These horizontal line works are about collective history and how if we know a history – like me knowing this about how my arm moves – how do we resist it or succumb to it. The repetition is like trying to overcome it and rewrite it.

 

Finding Myself Within Time #1, 2021, mixed media on paper, 100 x 70 cm., 39 3/8 x 27 1/2 in.

 

AD: How does meditation fit into your practice?

 

DD: I started painting because of meditation. I was learning how to meditate in Zazen, which is a practice of Japanese Zen Buddhism. When you’re a beginner, like I am, you count your breath in and out. The point of it is to let your thoughts pass through without getting attached to them. It's not necessarily to disconnect from life or what’s happening around you.

 

When creating work like this, I meditate before every drawing. So I draw and paint sitting on the ground. I allow myself to reach this space where certain levels of awareness – evaluating, judging, analyzing – fade away. Once I find the void of that space, then I immediately start drawing. I become truly lost in it. The more I meditate, the works become better in the sense that they hone in on the topic I’m contemplating.

 

AD: While meditating for this series, in what ways did the topic of memory come up?

 

DD: When I’m in this state, I try not to think about intellectual ideas. For these works, I focused on the feeling of a memory. There’s a drawing called ‘That Time in Bali’ that is based on the feeling of being with my beloved in the ocean – this incredible feeling of the sand beneath my feet and the way the water hits my body. I was trying to capture where my heart and mind were at that moment, but through what I’m experiencing right now. As the work is unfolding and I’m paying attention to the emotions that come up.

 

AD: You’ve written about incorporating honesty, vulnerability, and humility into your process. Why is this important to your work?

 

DD: When I make work that isn’t completely honest, the clarity of my intentions isn’t there. When I'm vulnerable, I become much more honest. If you’re too guarded, then the work is a different type of work, and as a consequence, viewers don’t feel a certain level of impact. Someone might understand the work intellectually, but it hasn’t touched their soul – and that’s what I’m interested in. When you look at it, does it push you into an emotional dimension? Does it challenge you or force you to negotiate something?

 

Humility is more of an outcome. I’m arrogant enough to think I can sit in front of a piece of paper and channel my emotions and create something. But I’m humble enough to know that I’m just a medium for this energy. I have to be diligent and disciplined in my practice. A lot of preparation goes into it; I try to stay focused in the emotional and energetic space as much as possible.

 

AD: You also employ language in your work. Where do these words come from?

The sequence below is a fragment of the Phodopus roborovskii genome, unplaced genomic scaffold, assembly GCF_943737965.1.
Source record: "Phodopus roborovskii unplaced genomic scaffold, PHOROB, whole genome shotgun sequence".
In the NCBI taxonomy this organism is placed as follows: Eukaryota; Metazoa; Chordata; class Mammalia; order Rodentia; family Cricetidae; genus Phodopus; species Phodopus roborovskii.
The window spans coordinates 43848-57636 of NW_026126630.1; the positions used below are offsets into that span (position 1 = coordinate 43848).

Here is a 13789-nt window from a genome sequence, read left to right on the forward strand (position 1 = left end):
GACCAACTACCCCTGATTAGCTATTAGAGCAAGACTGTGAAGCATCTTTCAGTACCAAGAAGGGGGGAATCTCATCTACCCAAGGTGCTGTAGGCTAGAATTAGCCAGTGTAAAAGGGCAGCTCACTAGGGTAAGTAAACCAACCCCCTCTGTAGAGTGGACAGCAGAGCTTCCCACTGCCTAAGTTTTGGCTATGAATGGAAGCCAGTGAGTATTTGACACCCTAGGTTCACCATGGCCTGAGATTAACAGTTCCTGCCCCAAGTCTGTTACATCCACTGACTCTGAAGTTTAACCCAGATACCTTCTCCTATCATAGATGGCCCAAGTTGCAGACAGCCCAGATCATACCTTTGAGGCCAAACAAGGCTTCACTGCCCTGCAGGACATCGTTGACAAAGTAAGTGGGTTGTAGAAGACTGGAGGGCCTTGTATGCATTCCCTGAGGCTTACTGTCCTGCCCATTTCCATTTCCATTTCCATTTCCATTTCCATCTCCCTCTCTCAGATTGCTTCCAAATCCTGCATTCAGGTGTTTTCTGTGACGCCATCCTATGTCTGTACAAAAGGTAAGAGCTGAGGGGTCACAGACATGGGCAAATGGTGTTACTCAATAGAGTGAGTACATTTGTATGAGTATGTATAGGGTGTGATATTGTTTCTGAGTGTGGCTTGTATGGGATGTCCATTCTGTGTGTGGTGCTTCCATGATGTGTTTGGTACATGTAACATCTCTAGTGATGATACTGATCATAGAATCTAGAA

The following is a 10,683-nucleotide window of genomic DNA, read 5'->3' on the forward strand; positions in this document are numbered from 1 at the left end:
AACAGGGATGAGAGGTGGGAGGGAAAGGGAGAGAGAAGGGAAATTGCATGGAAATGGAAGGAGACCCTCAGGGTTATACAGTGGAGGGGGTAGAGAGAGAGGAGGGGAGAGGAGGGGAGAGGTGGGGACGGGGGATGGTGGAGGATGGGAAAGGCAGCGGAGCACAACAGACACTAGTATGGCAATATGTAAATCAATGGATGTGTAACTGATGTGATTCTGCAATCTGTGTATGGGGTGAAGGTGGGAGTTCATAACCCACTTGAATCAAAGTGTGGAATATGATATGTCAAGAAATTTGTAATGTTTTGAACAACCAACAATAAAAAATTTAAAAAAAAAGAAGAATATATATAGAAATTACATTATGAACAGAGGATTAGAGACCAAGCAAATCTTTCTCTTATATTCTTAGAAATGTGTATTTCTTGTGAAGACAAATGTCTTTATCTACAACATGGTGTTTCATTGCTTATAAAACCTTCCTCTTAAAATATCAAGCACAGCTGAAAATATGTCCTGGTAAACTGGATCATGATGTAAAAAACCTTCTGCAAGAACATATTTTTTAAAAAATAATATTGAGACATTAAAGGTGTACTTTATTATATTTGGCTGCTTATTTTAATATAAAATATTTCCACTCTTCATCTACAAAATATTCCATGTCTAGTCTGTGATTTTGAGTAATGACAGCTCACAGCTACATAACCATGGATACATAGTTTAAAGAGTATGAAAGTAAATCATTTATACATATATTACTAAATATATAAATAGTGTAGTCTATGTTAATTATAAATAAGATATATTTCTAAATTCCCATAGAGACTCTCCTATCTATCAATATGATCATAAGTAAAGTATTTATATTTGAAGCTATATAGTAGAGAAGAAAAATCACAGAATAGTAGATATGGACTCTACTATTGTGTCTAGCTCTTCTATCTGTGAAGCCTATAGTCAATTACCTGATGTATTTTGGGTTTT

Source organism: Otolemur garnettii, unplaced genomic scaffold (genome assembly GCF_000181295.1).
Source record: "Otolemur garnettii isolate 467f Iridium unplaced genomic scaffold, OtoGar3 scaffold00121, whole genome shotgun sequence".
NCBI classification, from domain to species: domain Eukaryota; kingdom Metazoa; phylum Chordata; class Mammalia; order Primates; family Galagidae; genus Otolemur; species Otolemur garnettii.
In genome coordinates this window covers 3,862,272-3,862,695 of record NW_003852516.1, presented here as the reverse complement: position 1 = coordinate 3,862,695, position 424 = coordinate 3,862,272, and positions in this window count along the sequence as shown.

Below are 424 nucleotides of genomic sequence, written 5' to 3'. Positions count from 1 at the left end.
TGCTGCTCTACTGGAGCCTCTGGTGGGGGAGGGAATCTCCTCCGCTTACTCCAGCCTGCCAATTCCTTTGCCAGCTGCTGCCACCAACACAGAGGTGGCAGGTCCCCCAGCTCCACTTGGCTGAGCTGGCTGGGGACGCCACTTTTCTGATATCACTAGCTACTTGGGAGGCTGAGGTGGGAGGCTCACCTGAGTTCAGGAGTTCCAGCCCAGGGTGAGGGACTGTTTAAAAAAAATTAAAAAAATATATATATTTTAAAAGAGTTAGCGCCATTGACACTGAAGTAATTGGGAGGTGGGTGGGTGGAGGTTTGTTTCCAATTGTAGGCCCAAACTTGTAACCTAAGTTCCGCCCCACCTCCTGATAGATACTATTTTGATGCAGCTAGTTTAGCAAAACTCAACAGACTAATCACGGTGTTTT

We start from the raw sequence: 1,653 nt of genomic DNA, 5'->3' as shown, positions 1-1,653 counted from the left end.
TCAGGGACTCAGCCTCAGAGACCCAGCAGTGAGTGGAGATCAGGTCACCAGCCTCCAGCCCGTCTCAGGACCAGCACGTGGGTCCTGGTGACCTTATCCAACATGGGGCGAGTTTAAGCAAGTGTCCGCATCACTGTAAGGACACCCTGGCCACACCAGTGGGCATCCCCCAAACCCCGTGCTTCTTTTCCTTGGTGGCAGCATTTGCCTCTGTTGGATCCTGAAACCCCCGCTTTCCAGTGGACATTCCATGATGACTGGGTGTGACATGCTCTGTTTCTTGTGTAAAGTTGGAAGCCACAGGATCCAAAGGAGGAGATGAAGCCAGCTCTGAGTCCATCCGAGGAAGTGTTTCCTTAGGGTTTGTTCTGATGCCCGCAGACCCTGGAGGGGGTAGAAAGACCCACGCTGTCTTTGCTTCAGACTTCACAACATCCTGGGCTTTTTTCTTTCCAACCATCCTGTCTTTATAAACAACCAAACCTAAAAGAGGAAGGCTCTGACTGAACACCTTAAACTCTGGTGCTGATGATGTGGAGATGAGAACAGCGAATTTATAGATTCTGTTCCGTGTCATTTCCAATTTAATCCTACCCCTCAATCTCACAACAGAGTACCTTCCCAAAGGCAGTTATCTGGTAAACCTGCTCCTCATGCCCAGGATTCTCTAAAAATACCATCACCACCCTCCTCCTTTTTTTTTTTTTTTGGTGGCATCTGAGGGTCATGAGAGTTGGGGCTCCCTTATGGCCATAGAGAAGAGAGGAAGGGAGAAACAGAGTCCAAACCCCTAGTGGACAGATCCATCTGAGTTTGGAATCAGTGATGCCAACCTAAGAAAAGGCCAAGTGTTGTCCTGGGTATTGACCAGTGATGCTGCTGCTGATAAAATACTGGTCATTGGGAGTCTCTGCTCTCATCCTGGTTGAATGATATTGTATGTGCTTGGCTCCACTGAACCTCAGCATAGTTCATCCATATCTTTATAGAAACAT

DD: If I’m reading or listening to something, I will pick out certain things and put them in a collection. There are multiple tabs open in an archive in my head. I don’t collect them for a particular work. I might suddenly remember something that I archived five years ago and I can go and find it. 

 

Baldwin’s The Fire Next Time has been lingering in the background for years. It inspired three works in this series that each take a quote from the book that express my desire to take flight from a preordained narrative and propose something new. The colors of these works are intetionally extracted from the American flag as a kind of commentary on being marginalized from the American discourse.

 

I Imagine One of the Reasons, 2021, mixed media on paper, 70 x 50 cm.,
27 1/2 x 19 3/4 in.

 

In two of these works, the red and the blue, the text became obscured in the painting process. The text is often the first layer I put down because if there are words in my head, it’s hard to get around them. I have to write them down to expunge them from my mind so that I can paint.

 

AD: You use a lot of black and grey, and also negative space. Why are you drawn to these elements? Are there other colors you’re specifically drawn to?

 

DD: There is a piece called ‘I Sea You,’ which is a precursor to ‘That Time in Bali’. It references the sea and has the color blue. But actually, my use of the color blue is less about the representation of the ocean as it is about what it means to be in blue light, which has to do with purity. Usually, when I use blue I’m referring to the higher order that organizes the energy between people. I’m influenced by the idea that colors have an energetic quality; they’re connected to the chakras of the body. I care less about the aesthetic, it’s about the energy. I use red because it's a grounding color and it's very primordial. Deep, passionate things like anger are in the family of red. 

 

Black to me is about intensity; it's the velocity of something rather than the direction. I’m interested in black because it expresses the intensity of emotion. I don’t subscribe to the morality of black as darkness and white as purity – that's a social construct.

 

AD: You created the Memorias works while traveling. What are the challenges and the benefits of creating away from your studio?